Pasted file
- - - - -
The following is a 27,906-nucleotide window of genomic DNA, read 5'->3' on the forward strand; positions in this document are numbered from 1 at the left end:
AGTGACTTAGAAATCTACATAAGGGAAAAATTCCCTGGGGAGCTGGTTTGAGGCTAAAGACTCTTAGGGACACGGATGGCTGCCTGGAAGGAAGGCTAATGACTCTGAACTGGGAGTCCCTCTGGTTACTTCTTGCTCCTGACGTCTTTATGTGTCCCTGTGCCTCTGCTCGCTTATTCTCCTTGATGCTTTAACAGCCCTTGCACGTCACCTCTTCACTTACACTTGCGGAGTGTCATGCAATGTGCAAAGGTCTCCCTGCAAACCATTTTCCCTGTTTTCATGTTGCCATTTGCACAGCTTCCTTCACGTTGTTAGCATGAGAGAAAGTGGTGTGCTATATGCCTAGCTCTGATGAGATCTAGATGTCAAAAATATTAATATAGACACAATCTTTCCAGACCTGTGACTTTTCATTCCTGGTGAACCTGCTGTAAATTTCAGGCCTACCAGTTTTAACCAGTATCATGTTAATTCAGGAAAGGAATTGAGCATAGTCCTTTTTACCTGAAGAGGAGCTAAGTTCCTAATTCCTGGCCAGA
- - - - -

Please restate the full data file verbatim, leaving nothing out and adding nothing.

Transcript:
The following is a 27,906-nucleotide window of genomic DNA, read 5'->3' on the forward strand; positions in this document are numbered from 1 at the left end:
AGTGACTTAGAAATCTACATAAGGGAAAAATTCCCTGGGGAGCTGGTTTGAGGCTAAAGACTCTTAGGGACACGGATGGCTGCCTGGAAGGAAGGCTAATGACTCTGAACTGGGAGTCCCTCTGGTTACTTCTTGCTCCTGACGTCTTTATGTGTCCCTGTGCCTCTGCTCGCTTATTCTCCTTGATGCTTTAACAGCCCTTGCACGTCACCTCTTCACTTACACTTGCGGAGTGTCATGCAATGTGCAAAGGTCTCCCTGCAAACCATTTTCCCTGTTTTCATGTTGCCATTTGCACAGCTTCCTTCACGTTGTTAGCATGAGAGAAAGTGGTGTGCTATATGCCTAGCTCTGATGAGATCTAGATGTCAAAAATATTAATATAGACACAATCTTTCCAGACCTGTGACTTTTCATTCCTGGTGAACCTGCTGTAAATTTCAGGCCTACCAGTTTTAACCAGTATCATGTTAATTCAGGAAAGGAATTGAGCATAGTCCTTTTTACCTGAAGAGGAGCTAAGTTCCTAATTCCTGGCCAGA